Diagnosed in south korea

im here teaching english, just got diagnosed last month… started with novomix and now im on lantus and apidra…

everythings goin fine, but i thought you all might be curious, my endo (who is a korean, though he speaks fluent english and all that) said koreans generally don’t even bother counting carbs even when doing mdi, because its so difficult with korean food. theres always a dozen different things at every meal. sounds a little crazy or is that just me? very difficult to work it out… also the lack of the normal variety of foods you get in western supermarkets makes it difficult to find low carb versions of anything (a lot of things aren’t labeled in the first place). ill persevere hehe

also, insulin here is almost totally covered by the national health insurance, but they give you zilch for test strips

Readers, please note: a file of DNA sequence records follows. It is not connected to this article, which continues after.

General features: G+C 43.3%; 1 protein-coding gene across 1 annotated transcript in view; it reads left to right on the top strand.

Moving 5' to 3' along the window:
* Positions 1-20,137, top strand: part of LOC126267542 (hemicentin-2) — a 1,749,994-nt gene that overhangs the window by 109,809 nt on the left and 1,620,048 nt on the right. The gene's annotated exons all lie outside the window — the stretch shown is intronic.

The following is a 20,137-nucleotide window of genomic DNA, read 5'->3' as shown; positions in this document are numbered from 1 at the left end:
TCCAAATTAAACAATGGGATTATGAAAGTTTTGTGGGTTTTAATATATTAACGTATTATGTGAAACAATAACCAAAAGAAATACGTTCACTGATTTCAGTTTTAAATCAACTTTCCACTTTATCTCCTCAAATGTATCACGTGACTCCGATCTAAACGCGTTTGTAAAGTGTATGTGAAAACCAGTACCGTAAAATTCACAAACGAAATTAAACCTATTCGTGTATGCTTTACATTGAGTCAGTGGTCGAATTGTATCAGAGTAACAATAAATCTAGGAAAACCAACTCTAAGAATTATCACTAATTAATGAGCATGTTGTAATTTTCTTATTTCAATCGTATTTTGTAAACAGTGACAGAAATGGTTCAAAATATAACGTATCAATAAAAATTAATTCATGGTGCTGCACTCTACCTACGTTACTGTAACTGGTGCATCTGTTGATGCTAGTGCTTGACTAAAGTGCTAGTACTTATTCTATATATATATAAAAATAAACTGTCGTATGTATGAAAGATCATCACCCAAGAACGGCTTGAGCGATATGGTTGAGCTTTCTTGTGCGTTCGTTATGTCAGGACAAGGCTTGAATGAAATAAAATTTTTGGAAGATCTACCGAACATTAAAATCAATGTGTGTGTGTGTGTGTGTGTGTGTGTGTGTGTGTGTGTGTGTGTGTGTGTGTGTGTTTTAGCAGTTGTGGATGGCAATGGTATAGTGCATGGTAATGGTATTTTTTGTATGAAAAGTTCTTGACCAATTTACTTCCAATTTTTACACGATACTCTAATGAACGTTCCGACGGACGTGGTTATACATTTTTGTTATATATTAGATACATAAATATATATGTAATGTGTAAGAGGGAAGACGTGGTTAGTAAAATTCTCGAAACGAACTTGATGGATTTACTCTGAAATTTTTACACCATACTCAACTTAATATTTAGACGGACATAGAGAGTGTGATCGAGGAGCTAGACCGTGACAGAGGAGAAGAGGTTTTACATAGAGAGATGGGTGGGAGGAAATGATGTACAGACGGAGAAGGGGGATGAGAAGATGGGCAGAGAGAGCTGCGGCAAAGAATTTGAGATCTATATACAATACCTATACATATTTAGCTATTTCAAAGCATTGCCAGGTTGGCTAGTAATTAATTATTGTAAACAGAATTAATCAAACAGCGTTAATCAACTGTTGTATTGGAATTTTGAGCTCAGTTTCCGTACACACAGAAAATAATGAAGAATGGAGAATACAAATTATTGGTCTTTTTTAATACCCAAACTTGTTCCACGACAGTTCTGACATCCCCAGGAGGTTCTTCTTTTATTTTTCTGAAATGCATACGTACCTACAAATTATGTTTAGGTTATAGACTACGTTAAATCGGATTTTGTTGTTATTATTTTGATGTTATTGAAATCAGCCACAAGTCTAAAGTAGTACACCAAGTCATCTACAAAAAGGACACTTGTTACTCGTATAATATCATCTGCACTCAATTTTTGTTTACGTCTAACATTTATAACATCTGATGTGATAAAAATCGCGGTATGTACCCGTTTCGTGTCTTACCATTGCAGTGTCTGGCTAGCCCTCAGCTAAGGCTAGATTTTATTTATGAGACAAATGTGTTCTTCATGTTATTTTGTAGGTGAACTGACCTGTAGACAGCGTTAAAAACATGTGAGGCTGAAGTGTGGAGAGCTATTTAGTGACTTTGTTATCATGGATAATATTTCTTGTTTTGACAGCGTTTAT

You should talk to Amylia Grace, she spent a couple of years in Taiwan as a T1 diabetic.

So how do you calculate how much insulin to take for food? do you take your shot after you eat based on the amount eatin?

well, i mostly eat foreign food anyway, i cook my own stuff and i can keep that pretty well… when i do eat out, ive gotta kind of wing it a little bit but actually most of the different dishes dont have too any carbs… the main factor is sticky rice… one bowl of it (they give you a bowl of it with everything) is 60 or 70, which is not great.

Hi Sam

I’m thinking of teaching English overseas, so I’d love to hear more about your experiences in Korea. I have a lot of friends who are in Taiwan at the moment. How difficult is it to find Western-style foods? I’m most worried about the food…

Hi there - I grew up eating Korean food all my life (me being Korean, haha) but I live in the U.S. - it is extremely difficult to not eat Korean food because I love it. Basically, if you’re eating out, I would only eat chicken dishes or beef dishes with lettuce wraps and avoid the gochujang (it has some carbs in it). It is sad, a typical Korean meal consists of about 80% carbs, sigh.